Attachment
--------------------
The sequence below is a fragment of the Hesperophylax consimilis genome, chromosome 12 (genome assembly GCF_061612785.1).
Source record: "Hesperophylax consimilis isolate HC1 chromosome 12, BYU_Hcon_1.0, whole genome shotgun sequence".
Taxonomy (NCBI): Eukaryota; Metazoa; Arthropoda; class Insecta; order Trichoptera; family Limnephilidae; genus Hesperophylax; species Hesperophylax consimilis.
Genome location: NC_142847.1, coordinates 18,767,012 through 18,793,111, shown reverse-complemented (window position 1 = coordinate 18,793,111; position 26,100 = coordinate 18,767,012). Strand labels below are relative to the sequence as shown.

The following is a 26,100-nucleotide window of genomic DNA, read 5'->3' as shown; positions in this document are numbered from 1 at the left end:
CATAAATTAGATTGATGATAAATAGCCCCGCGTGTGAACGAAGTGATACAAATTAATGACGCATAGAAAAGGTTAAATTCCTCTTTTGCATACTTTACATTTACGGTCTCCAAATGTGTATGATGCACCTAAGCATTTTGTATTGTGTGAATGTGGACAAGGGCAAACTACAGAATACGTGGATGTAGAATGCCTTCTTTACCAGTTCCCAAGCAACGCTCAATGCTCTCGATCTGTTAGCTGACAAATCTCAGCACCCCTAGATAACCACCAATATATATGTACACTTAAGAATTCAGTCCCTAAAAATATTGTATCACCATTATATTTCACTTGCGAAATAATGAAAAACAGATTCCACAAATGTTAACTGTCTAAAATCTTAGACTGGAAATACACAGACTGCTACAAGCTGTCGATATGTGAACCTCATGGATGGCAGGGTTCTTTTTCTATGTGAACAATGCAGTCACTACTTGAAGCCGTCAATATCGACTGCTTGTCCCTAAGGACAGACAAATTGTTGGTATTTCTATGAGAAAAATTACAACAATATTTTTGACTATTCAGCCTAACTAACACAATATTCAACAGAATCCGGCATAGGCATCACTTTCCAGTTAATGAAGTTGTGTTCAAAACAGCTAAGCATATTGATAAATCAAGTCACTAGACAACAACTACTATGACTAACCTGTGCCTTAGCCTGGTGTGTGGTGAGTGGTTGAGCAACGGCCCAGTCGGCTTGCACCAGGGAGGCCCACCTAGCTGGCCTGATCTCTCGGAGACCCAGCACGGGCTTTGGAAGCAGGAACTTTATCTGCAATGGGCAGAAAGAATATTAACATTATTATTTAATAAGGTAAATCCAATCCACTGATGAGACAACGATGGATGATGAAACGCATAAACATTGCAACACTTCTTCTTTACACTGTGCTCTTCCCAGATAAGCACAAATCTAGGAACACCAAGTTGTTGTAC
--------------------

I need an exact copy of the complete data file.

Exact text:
The sequence below is a fragment of the Hesperophylax consimilis genome, chromosome 12 (genome assembly GCF_061612785.1).
Source record: "Hesperophylax consimilis isolate HC1 chromosome 12, BYU_Hcon_1.0, whole genome shotgun sequence".
Taxonomy (NCBI): Eukaryota; Metazoa; Arthropoda; class Insecta; order Trichoptera; family Limnephilidae; genus Hesperophylax; species Hesperophylax consimilis.
Genome location: NC_142847.1, coordinates 18,767,012 through 18,793,111, shown reverse-complemented (window position 1 = coordinate 18,793,111; position 26,100 = coordinate 18,767,012). Strand labels below are relative to the sequence as shown.

The following is a 26,100-nucleotide window of genomic DNA, read 5'->3' as shown; positions in this document are numbered from 1 at the left end:
CATAAATTAGATTGATGATAAATAGCCCCGCGTGTGAACGAAGTGATACAAATTAATGACGCATAGAAAAGGTTAAATTCCTCTTTTGCATACTTTACATTTACGGTCTCCAAATGTGTATGATGCACCTAAGCATTTTGTATTGTGTGAATGTGGACAAGGGCAAACTACAGAATACGTGGATGTAGAATGCCTTCTTTACCAGTTCCCAAGCAACGCTCAATGCTCTCGATCTGTTAGCTGACAAATCTCAGCACCCCTAGATAACCACCAATATATATGTACACTTAAGAATTCAGTCCCTAAAAATATTGTATCACCATTATATTTCACTTGCGAAATAATGAAAAACAGATTCCACAAATGTTAACTGTCTAAAATCTTAGACTGGAAATACACAGACTGCTACAAGCTGTCGATATGTGAACCTCATGGATGGCAGGGTTCTTTTTCTATGTGAACAATGCAGTCACTACTTGAAGCCGTCAATATCGACTGCTTGTCCCTAAGGACAGACAAATTGTTGGTATTTCTATGAGAAAAATTACAACAATATTTTTGACTATTCAGCCTAACTAACACAATATTCAACAGAATCCGGCATAGGCATCACTTTCCAGTTAATGAAGTTGTGTTCAAAACAGCTAAGCATATTGATAAATCAAGTCACTAGACAACAACTACTATGACTAACCTGTGCCTTAGCCTGGTGTGTGGTGAGTGGTTGAGCAACGGCCCAGTCGGCTTGCACCAGGGAGGCCCACCTAGCTGGCCTGATCTCTCGGAGACCCAGCACGGGCTTTGGAAGCAGGAACTTTATCTGCAATGGGCAGAAAGAATATTAACATTATTATTTAATAAGGTAAATCCAATCCACTGATGAGACAACGATGGATGATGAAACGCATAAACATTGCAACACTTCTTCTTTACACTGTGCTCTTCCCAGATAAGCACAAATCTAGGAACACCAAGTTGTTGTAC